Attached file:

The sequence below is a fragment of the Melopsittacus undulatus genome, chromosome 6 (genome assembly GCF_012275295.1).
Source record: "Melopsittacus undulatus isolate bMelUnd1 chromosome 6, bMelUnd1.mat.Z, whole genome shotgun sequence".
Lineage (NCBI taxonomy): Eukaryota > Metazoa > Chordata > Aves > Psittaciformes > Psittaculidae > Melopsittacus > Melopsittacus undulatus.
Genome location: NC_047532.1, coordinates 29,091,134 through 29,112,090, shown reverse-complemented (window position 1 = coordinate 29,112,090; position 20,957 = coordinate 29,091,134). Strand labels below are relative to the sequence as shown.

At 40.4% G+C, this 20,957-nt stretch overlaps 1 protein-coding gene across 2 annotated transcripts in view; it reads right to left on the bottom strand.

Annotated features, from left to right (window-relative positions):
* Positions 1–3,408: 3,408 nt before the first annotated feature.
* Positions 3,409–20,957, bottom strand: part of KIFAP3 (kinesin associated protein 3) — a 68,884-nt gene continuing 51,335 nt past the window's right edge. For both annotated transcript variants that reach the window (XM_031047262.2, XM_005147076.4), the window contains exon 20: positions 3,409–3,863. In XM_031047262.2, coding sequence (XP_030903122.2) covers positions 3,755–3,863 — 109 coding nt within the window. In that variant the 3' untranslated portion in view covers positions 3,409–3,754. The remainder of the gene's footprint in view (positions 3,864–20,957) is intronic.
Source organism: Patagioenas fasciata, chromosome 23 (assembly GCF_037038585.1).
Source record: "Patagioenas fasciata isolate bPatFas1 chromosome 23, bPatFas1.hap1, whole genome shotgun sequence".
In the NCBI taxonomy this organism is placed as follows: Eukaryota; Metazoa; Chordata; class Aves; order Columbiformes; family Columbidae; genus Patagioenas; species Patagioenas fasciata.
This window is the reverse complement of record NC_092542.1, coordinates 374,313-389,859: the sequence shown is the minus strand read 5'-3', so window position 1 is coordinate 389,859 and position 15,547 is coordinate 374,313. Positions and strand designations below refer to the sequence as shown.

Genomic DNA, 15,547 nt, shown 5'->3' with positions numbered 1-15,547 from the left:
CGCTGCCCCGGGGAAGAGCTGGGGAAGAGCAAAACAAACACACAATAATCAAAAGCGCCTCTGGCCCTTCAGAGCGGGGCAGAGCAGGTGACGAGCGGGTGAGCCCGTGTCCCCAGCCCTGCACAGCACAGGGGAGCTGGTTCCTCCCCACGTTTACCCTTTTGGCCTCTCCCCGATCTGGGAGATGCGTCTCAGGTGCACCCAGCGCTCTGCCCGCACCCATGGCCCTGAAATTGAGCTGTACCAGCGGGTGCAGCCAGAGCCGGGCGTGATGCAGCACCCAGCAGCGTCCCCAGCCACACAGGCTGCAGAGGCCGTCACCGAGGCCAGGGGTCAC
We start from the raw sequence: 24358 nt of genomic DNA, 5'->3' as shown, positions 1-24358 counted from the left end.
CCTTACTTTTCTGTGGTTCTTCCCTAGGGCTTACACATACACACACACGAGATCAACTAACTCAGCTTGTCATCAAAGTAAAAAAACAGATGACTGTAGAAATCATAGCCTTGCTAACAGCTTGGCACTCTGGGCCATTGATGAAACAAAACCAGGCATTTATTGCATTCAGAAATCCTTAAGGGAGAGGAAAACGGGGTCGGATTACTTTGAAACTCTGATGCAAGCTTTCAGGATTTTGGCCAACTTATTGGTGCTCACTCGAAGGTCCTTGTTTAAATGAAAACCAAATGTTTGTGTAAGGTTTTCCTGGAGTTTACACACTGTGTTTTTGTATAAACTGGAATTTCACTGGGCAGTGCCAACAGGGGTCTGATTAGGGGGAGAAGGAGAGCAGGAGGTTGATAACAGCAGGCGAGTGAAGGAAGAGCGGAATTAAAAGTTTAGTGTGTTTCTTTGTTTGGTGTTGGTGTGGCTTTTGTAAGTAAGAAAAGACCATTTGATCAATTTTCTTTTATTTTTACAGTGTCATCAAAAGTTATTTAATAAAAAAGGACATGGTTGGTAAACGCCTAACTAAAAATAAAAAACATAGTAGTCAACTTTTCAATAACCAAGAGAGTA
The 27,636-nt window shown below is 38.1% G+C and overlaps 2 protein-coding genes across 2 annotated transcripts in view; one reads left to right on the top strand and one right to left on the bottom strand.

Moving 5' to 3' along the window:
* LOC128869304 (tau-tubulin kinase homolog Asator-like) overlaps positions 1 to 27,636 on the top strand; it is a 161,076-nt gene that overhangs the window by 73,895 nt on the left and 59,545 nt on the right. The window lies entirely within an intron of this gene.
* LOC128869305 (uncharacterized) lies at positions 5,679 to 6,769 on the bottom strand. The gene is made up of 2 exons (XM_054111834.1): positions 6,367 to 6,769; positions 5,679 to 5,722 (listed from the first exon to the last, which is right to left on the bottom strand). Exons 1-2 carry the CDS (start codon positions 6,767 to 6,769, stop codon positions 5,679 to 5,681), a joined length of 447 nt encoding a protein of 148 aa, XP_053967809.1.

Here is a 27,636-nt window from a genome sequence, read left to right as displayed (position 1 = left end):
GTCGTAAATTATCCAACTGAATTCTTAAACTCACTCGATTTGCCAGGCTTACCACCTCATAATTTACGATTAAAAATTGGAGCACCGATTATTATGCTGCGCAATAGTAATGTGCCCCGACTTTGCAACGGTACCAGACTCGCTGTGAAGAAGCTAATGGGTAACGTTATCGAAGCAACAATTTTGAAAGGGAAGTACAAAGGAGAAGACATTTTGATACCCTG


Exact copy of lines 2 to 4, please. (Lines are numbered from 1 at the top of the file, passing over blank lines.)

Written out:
Source record: "Melopsittacus undulatus isolate bMelUnd1 chromosome 6, bMelUnd1.mat.Z, whole genome shotgun sequence".
Lineage (NCBI taxonomy): Eukaryota > Metazoa > Chordata > Aves > Psittaciformes > Psittaculidae > Melopsittacus > Melopsittacus undulatus.
Genome location: NC_047532.1, coordinates 29,091,134 through 29,112,090, shown reverse-complemented (window position 1 = coordinate 29,112,090; position 20,957 = coordinate 29,091,134). Strand labels below are relative to the sequence as shown.